Last night I caught a moment of a news story that made me chuckle. Meghan McCain [stinkingly close to my daughters name, by the way!] was the keynote speaker at an event designed to push Republicans to reconsider their position on gay marriage. John McCain’s former campaign boss, Steve Schmidt, took it a step further by saying, “It cannot be argued that marriage between people of the same sex is un-American or threatens the rights of others.”
Of course, James Dobson has proclaimed that for the last 15 years. I couldnt agree with Schmidt more on that point. Dobson’s logic has lead to the downfall of his power as people wake up and realize that having a married gay couple across the street won’t devalue their heterosexual marriage one bit. I’ve long said that James Dobson doesn’t speak for me. But the point is that we’re starting to see a logical shift by Republicans towards the center politically after the religious right failed to deliver a victory in November 2008.
More and more Evangelicals are realizing that Republicans make for strange bedfellows. While Democrats don’t provide a great alternative, people are realizing that with their fervor to be anti-abortion, they’ve gotten into political bed with some weird folks!
– There are plently of Evangelicals who wrestle on the edge of passivism, Republicans have never been accused of that.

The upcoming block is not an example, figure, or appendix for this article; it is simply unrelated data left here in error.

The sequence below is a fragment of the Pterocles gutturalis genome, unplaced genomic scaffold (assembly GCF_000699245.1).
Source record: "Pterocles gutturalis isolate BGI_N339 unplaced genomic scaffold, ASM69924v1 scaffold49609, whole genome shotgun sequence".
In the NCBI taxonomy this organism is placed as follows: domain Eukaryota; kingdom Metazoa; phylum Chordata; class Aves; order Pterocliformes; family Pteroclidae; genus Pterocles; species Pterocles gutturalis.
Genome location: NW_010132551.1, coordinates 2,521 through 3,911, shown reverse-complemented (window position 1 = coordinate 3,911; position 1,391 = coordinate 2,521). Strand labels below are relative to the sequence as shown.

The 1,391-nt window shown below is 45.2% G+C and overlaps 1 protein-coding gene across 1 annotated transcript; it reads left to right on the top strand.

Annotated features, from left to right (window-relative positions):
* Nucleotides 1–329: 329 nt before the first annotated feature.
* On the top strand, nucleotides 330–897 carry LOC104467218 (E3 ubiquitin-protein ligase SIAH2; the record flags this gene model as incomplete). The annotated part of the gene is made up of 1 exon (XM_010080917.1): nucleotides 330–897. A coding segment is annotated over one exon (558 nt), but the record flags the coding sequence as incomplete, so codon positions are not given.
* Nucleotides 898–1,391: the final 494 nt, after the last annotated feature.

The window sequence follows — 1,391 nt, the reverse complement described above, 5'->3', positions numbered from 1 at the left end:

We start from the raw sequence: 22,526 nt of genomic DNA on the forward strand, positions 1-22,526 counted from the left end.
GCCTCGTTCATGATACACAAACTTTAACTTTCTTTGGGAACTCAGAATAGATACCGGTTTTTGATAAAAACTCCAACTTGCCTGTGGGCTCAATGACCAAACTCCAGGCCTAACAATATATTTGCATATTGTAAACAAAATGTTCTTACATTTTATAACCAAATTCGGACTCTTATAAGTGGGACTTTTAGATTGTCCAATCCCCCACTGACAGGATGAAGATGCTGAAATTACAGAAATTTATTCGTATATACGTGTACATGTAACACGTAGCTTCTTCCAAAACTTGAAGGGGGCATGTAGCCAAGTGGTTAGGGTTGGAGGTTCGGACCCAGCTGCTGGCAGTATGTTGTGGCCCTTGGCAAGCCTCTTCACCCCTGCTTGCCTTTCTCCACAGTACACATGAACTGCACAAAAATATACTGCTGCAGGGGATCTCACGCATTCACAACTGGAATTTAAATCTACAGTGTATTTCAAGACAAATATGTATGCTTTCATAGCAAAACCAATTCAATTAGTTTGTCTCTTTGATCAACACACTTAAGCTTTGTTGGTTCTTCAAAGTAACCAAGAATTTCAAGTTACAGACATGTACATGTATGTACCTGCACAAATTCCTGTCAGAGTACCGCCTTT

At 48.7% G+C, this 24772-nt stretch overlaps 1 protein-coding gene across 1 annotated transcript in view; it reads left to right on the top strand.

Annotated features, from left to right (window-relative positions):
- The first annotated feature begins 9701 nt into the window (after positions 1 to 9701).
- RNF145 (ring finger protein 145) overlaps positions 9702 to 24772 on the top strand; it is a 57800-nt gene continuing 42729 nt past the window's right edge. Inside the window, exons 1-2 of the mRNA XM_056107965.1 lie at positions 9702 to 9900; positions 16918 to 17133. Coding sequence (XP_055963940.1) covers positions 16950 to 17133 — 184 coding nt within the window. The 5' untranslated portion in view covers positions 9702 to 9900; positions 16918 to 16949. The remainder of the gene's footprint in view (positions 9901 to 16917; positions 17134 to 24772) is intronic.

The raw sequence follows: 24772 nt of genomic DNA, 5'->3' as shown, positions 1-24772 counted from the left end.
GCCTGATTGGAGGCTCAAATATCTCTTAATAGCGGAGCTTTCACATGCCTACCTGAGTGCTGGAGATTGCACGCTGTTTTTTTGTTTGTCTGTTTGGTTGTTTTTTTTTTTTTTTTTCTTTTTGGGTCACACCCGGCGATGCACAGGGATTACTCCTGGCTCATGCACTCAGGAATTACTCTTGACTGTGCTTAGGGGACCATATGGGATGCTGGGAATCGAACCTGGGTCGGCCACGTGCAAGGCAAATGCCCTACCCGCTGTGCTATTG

– There are plenty of Evangelicals who long for a society that takes care of the poor, Republicans are for eliminating social programs and viel it behind a “small government” mantra.
– There are plenty of Evangelicals who are uncomfortable with having Washington controlled by big business lobbyist.
– There are plently of Evangelicals who believe in gun control, Republicans are entrenched in the NRA.
– There are plenty of Evangelicals who believe we need to take care of the environment, Republicans are bought and paid for by big business who want to “self-regulate” like they did back in the Reagan days. You know… the stuff that kept the EPA so busy through the 1990s.
– James Dobson accused Clinton of placing judges in office that passed a lithmus test, then tried to forced the Bush administration to do the same thing.
– There are plenty of Evangelicals who want to see leaders come from diverse backgrounds, genders, and ethnicities. Watching last year’s RNC gave them a glimpse of something they didn’t want to be a part of.
I could go on…
Reality is, the Democratic nor the Republican parties make good bedfellows for the average Evangelical. We have to take some good with some bad. I’m just happy to see the death of the assumption that because I’m an Evangelical I must be a Republican. In fact, I’ve always been an Independent who felt responsible to vote for the candidates who could best represent me for the office they are running for.